"We’re also sponsored by Yuengling this year, which is a favorite in the Gainesville community," she said.

Brenau students are also getting into the act. Emily Wilbanks, a senior dance major at Brenau, is preparing to accommodate twice as many people this year. She already has 35 volunteers, but would like at least another 15 to help direct traffic, answer questions and offer friendly greetings.

"On Saturday the students' primary job will be to maintain the barricades," she said. "We will also be placing students around the inflatables in the kids' zone."

Student volunteers will receive a T-shirt to wear on Saturday. Friday's preview party volunteers are asked to dress in tropical clothing to blend with the Margaritaville atmosphere when the Sons of Sailors perform Jimmy Buffett songs.

All weekend Beth Nott, who teaches French and coordinates the university’s grant requests to charitable foundations and government entities, will be working with a crew of ten volunteers checking and coding the barbecue for blind judging, cleaning up and preparing for the next category.

"It's a great way to get an insider's view of the process," said Nott. "A different group of judges also will judge each site and the presentation, which is an amazing aspect to watch. The pro teams really make elaborate presentations. They are judged for the product, but also for the site and presentation."

Sanctioned by the Memphis Barbecue Network, which grew out of the prestigious Memphis in May event, the Brenau Barbecue Championship will showcase 20 of the Southeast's elite professionals competing for glory and cash prizes.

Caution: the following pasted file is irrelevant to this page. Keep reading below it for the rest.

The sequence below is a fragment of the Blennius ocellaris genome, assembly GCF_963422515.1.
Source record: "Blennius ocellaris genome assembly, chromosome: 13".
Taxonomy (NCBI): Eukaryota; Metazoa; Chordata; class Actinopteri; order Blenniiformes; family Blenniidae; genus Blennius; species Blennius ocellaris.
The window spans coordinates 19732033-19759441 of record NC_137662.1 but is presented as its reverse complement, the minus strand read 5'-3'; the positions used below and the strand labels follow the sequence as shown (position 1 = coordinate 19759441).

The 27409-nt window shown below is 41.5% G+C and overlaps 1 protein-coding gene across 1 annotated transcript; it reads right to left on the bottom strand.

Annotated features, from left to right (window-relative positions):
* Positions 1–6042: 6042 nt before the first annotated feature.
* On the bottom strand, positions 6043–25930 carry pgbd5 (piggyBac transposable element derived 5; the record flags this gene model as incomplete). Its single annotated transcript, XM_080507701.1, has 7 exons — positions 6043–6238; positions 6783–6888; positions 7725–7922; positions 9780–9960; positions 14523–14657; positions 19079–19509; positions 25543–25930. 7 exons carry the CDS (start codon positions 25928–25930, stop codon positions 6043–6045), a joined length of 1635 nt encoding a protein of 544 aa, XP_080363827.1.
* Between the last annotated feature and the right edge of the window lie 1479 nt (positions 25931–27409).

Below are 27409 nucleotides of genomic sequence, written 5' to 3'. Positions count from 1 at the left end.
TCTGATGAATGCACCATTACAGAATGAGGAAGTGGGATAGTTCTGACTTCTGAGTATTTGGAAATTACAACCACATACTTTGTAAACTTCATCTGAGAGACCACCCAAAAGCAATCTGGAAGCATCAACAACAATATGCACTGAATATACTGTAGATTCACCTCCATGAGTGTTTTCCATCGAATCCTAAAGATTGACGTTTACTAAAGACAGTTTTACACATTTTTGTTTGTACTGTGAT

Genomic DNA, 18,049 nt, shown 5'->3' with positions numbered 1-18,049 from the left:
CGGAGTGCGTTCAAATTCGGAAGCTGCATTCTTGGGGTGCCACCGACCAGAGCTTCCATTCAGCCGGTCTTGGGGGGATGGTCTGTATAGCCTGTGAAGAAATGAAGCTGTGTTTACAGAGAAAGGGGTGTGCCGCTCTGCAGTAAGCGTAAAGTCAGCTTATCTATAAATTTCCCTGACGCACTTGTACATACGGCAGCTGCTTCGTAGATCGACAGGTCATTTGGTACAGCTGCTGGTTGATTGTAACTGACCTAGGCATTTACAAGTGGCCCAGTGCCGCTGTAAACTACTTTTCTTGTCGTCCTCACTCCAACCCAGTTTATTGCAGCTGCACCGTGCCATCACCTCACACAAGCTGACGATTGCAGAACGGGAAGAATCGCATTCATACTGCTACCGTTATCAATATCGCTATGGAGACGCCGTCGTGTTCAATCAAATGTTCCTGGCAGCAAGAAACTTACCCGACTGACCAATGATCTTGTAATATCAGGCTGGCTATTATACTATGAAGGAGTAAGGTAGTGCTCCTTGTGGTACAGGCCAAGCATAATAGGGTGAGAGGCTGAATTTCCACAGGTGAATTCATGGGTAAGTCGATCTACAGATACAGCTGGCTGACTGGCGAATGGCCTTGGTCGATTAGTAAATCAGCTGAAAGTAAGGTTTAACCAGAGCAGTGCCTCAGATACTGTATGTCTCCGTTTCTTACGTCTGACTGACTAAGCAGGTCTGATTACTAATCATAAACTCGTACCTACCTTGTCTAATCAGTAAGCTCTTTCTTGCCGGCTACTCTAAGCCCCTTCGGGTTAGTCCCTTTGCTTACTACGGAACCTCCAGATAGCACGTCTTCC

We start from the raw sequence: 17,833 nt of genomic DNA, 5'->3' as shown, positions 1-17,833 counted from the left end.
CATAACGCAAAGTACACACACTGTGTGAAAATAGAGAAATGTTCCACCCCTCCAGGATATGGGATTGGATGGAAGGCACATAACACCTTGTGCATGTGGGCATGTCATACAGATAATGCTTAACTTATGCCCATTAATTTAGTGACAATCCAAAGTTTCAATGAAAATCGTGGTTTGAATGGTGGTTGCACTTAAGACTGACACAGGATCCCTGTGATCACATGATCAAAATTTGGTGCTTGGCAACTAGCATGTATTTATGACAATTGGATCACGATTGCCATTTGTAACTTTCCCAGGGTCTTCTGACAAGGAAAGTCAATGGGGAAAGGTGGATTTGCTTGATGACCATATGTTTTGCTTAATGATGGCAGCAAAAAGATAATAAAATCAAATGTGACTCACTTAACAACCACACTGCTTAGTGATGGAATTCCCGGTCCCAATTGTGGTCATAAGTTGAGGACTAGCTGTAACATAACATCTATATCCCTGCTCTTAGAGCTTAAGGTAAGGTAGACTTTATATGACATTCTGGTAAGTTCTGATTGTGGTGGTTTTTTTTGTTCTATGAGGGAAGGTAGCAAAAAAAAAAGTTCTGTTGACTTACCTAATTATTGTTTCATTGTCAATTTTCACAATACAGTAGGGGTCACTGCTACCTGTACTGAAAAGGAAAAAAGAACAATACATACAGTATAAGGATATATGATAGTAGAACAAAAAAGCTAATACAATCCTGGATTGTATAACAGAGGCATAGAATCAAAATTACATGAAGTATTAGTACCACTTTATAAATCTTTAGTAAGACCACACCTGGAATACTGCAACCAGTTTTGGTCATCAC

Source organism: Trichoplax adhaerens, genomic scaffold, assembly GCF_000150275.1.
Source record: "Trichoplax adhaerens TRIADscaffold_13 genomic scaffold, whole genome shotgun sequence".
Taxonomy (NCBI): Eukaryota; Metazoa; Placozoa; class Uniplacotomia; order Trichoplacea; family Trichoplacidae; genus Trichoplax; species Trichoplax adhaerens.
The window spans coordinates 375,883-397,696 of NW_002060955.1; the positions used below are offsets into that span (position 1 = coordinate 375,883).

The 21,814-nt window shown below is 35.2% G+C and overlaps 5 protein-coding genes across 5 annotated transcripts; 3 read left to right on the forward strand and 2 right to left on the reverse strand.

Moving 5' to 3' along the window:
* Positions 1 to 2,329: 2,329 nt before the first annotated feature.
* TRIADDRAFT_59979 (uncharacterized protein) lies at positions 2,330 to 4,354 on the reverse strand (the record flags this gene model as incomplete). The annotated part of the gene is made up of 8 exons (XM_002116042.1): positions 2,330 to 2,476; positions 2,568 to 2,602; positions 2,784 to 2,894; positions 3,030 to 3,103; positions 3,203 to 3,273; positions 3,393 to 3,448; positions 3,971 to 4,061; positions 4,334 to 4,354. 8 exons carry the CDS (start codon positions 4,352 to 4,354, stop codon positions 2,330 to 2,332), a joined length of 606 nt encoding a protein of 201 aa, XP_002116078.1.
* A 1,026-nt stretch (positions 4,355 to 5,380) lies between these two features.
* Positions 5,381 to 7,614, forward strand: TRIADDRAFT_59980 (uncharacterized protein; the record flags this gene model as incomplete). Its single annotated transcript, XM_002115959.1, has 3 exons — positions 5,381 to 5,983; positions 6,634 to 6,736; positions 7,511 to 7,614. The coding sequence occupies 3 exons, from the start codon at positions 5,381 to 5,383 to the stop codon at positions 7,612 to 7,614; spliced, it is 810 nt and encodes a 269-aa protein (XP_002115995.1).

In addition to the professional competition, 25 amateur barbecuers will vie for bragging rights in the Backyard Braggarts division and renowned barbecue expert Bill Morris of the Holy Smokers, Too, will conduct a cooking class from noon to 4 p.m. on Friday.

"It's $75 for a four-hour class," Barco said, "but it's truly invaluable if you want to learn how to cook barbecue."

Admission is $10 for the preview party and $5 for Saturday's event. No outside food, beverages or pets are allowed.

Link: Brenau University
Associated Categories: Homepage, Local/State News

© Copyright 2014 AccessNorthGa.com
All rights reserved. This material may not be published, broadcast, rewritten, or redistributed without permission.


  • Click here
  • Click here
  • Click here
  • Click here
  • Click here
0.151421
icon
74°F
Gainesville, GA 30501
Clear
Wind: Variable 6 mph
Dew point: 38°F